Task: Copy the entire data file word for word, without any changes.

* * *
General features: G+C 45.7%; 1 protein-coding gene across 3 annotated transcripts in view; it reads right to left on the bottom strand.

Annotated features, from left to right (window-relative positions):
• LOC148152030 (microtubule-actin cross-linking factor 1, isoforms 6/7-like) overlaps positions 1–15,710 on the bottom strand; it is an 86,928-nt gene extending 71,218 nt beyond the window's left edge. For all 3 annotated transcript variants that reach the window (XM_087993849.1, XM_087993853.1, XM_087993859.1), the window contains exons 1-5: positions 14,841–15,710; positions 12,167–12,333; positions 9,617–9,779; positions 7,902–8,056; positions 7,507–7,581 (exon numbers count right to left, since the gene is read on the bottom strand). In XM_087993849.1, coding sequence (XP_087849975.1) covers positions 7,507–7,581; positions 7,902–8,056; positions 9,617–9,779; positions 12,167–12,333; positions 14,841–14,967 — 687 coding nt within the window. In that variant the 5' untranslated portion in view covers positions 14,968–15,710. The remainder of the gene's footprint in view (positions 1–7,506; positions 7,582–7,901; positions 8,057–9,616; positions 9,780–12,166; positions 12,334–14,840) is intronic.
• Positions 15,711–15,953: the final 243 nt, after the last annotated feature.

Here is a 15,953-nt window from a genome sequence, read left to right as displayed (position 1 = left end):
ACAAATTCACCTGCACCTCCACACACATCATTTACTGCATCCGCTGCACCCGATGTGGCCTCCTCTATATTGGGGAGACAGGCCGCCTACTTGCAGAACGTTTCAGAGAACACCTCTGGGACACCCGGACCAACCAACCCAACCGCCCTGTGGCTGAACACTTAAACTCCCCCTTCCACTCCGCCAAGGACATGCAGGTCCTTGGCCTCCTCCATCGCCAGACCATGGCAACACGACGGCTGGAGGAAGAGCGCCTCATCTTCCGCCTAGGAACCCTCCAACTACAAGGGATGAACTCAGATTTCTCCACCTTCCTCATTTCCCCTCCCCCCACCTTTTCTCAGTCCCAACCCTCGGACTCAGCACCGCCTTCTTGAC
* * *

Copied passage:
General features: G+C 45.7%; 1 protein-coding gene across 3 annotated transcripts in view; it reads right to left on the bottom strand.

Annotated features, from left to right (window-relative positions):
• LOC148152030 (microtubule-actin cross-linking factor 1, isoforms 6/7-like) overlaps positions 1–15,710 on the bottom strand; it is an 86,928-nt gene extending 71,218 nt beyond the window's left edge. For all 3 annotated transcript variants that reach the window (XM_087993849.1, XM_087993853.1, XM_087993859.1), the window contains exons 1-5: positions 14,841–15,710; positions 12,167–12,333; positions 9,617–9,779; positions 7,902–8,056; positions 7,507–7,581 (exon numbers count right to left, since the gene is read on the bottom strand). In XM_087993849.1, coding sequence (XP_087849975.1) covers positions 7,507–7,581; positions 7,902–8,056; positions 9,617–9,779; positions 12,167–12,333; positions 14,841–14,967 — 687 coding nt within the window. In that variant the 5' untranslated portion in view covers positions 14,968–15,710. The remainder of the gene's footprint in view (positions 1–7,506; positions 7,582–7,901; positions 8,057–9,616; positions 9,780–12,166; positions 12,334–14,840) is intronic.
• Positions 15,711–15,953: the final 243 nt, after the last annotated feature.

Here is a 15,953-nt window from a genome sequence, read left to right as displayed (position 1 = left end):
ACAAATTCACCTGCACCTCCACACACATCATTTACTGCATCCGCTGCACCCGATGTGGCCTCCTCTATATTGGGGAGACAGGCCGCCTACTTGCAGAACGTTTCAGAGAACACCTCTGGGACACCCGGACCAACCAACCCAACCGCCCTGTGGCTGAACACTTAAACTCCCCCTTCCACTCCGCCAAGGACATGCAGGTCCTTGGCCTCCTCCATCGCCAGACCATGGCAACACGACGGCTGGAGGAAGAGCGCCTCATCTTCCGCCTAGGAACCCTCCAACTACAAGGGATGAACTCAGATTTCTCCACCTTCCTCATTTCCCCTCCCCCCACCTTTTCTCAGTCCCAACCCTCGGACTCAGCACCGCCTTCTTGAC